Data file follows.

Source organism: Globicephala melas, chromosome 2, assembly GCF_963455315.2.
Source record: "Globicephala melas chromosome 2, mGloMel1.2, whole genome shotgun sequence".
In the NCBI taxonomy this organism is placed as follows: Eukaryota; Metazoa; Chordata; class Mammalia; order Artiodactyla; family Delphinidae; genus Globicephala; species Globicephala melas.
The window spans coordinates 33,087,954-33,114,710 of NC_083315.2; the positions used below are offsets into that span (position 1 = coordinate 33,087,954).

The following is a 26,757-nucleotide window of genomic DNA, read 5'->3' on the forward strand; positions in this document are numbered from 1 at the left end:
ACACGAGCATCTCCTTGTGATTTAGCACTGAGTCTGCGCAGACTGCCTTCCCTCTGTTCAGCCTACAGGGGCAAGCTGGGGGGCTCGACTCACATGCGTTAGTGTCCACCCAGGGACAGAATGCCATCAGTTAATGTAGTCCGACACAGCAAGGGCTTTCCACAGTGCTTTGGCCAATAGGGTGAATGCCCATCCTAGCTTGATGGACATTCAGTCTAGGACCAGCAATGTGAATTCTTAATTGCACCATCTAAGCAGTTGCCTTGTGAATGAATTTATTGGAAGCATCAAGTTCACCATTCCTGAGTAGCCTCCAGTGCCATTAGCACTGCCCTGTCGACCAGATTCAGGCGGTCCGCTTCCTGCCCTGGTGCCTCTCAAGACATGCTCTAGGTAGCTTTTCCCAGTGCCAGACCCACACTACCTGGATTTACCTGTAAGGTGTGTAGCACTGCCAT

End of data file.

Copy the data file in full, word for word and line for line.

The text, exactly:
Source organism: Globicephala melas, chromosome 2, assembly GCF_963455315.2.
Source record: "Globicephala melas chromosome 2, mGloMel1.2, whole genome shotgun sequence".
In the NCBI taxonomy this organism is placed as follows: Eukaryota; Metazoa; Chordata; class Mammalia; order Artiodactyla; family Delphinidae; genus Globicephala; species Globicephala melas.
The window spans coordinates 33,087,954-33,114,710 of NC_083315.2; the positions used below are offsets into that span (position 1 = coordinate 33,087,954).

The following is a 26,757-nucleotide window of genomic DNA, read 5'->3' on the forward strand; positions in this document are numbered from 1 at the left end:
ACACGAGCATCTCCTTGTGATTTAGCACTGAGTCTGCGCAGACTGCCTTCCCTCTGTTCAGCCTACAGGGGCAAGCTGGGGGGCTCGACTCACATGCGTTAGTGTCCACCCAGGGACAGAATGCCATCAGTTAATGTAGTCCGACACAGCAAGGGCTTTCCACAGTGCTTTGGCCAATAGGGTGAATGCCCATCCTAGCTTGATGGACATTCAGTCTAGGACCAGCAATGTGAATTCTTAATTGCACCATCTAAGCAGTTGCCTTGTGAATGAATTTATTGGAAGCATCAAGTTCACCATTCCTGAGTAGCCTCCAGTGCCATTAGCACTGCCCTGTCGACCAGATTCAGGCGGTCCGCTTCCTGCCCTGGTGCCTCTCAAGACATGCTCTAGGTAGCTTTTCCCAGTGCCAGACCCACACTACCTGGATTTACCTGTAAGGTGTGTAGCACTGCCAT